Monday, September 03, 2007

Data: It’s all about responsible use

Mainstream Article, Privacy and Data Use


I have been involved in web monitoring practically since there has been a web to monitor. Over the years I have often heard accusations about invasion of privacy and have done my best to make sure that they are not true. While I was at Clickstream this was fairly easy as we were the leaders in privacy friendly monitoring. Really we had to be; we could gather so much data so accurately and completely that, had we not been campaigning for more stringent privacy regulations, we would have been big brother. The online world promised so much in the way of “perfect information” and despite some disappointments it was actually able to deliver if you did things right.

What is now becoming ‘the next big scare’ is that it is not just online data that can be invasive. Articles are appearing in the press about abuses of data from all directions. I hear about the big brother aspects of the supermarket giants, and I cannot help but smile. It is all so familiar. I smile for two reasons:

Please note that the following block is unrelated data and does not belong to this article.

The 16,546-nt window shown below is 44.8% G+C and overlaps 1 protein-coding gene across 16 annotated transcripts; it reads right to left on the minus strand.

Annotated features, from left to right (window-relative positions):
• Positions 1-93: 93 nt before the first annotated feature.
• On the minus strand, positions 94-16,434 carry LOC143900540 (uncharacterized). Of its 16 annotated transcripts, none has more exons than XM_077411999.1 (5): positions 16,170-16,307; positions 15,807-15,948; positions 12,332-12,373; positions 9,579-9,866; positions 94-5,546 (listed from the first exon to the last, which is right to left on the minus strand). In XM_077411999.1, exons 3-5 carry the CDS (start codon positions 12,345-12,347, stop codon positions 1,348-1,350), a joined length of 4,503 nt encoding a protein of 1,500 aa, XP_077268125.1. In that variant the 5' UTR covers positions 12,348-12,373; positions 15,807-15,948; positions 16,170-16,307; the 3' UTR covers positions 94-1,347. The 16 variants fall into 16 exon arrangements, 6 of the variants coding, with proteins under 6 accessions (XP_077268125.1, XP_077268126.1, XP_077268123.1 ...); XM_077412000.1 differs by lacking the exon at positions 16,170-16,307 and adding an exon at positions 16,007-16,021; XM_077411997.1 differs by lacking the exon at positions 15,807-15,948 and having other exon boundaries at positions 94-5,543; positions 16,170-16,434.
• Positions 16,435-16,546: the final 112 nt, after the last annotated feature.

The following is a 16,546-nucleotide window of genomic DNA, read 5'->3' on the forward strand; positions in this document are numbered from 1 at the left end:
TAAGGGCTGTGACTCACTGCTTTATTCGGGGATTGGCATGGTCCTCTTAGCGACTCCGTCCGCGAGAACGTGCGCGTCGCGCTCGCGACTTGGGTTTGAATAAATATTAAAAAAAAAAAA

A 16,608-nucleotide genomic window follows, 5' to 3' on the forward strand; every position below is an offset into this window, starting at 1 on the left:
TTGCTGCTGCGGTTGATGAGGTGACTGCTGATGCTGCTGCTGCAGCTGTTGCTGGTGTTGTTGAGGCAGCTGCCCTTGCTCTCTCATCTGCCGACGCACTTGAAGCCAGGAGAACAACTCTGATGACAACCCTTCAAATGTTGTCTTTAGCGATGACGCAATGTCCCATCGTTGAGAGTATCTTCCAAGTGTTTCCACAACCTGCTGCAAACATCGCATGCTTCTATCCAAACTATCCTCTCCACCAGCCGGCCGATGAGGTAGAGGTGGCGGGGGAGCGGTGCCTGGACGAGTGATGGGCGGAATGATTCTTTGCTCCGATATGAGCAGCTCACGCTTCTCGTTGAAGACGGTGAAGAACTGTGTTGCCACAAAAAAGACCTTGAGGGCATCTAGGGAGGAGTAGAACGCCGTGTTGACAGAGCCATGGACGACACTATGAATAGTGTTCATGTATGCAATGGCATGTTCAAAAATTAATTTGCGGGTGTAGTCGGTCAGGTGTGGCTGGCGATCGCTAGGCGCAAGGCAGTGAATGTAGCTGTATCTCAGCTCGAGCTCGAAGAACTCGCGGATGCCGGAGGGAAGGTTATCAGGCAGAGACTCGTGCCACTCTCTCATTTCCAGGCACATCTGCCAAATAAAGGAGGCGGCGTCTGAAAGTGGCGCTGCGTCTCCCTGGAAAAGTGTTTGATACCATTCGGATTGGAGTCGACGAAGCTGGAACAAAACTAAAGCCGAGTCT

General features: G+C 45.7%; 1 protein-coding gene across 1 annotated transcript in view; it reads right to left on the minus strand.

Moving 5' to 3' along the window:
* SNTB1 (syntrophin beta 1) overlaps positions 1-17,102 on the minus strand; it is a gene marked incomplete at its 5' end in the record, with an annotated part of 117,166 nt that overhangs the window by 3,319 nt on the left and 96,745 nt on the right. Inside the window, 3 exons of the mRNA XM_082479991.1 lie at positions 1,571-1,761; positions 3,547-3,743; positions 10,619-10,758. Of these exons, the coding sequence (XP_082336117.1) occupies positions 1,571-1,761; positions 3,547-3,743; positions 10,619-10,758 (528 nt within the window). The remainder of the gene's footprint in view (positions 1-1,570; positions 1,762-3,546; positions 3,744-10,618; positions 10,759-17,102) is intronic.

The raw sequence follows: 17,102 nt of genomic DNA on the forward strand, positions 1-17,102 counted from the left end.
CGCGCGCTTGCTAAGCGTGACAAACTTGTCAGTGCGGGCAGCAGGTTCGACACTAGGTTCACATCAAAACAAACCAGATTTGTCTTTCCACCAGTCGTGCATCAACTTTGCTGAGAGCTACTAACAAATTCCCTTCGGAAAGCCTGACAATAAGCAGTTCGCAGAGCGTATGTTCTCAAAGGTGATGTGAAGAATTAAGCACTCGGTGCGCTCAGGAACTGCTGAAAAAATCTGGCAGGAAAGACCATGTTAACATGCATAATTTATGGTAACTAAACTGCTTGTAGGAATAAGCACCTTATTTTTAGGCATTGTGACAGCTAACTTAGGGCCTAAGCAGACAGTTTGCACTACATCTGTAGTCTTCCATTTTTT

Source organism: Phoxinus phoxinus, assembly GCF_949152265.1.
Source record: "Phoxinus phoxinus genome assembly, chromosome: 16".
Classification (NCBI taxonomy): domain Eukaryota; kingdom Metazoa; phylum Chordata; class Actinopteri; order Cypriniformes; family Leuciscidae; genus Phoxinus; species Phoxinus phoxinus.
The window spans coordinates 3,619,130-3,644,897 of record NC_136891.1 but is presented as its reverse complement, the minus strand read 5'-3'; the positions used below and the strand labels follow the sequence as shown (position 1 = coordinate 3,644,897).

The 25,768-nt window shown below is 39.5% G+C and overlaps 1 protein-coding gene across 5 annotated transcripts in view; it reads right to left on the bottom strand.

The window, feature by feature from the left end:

Data is not inherently evil. Doing bad things with data is the potential problem, and at the moment I am not seeing signs that it would be profitable for the supermarkets to turn bad.

The supermarkets are just the tip of the iceberg and the bits that are underwater are much larger.

As number two points out, it is not just the supermarkets that have masses of data, they just happen to be the most currently visible aspect. Other areas that potentially frightening amounts of data are accumulating include, but are not limited to, Banking, Telecoms, Government, Media (Broadband providers, IPTV, etc), even manufacturing gets a look-in. At this point I should emphasise that they are only *potentially* frightening. If there is sufficient interest in this topic I shall write about what the different areas are gathering and some of the implications of this in another article. For the moment it is just worth bearing in mind that all of these sectors are gathering huge amounts of data; more than that, they are turning that data into huge amounts of information.

Information is power and with great power comes great responsibility. This sounds trite and clichéd because it is, but it is also true. The power of data has been loosed upon the world and we are not going to change that without driving ourselves back into the dark ages. Think of it as a bright light shining down upon us, and work out how much shade we need and where we should be shining our torches.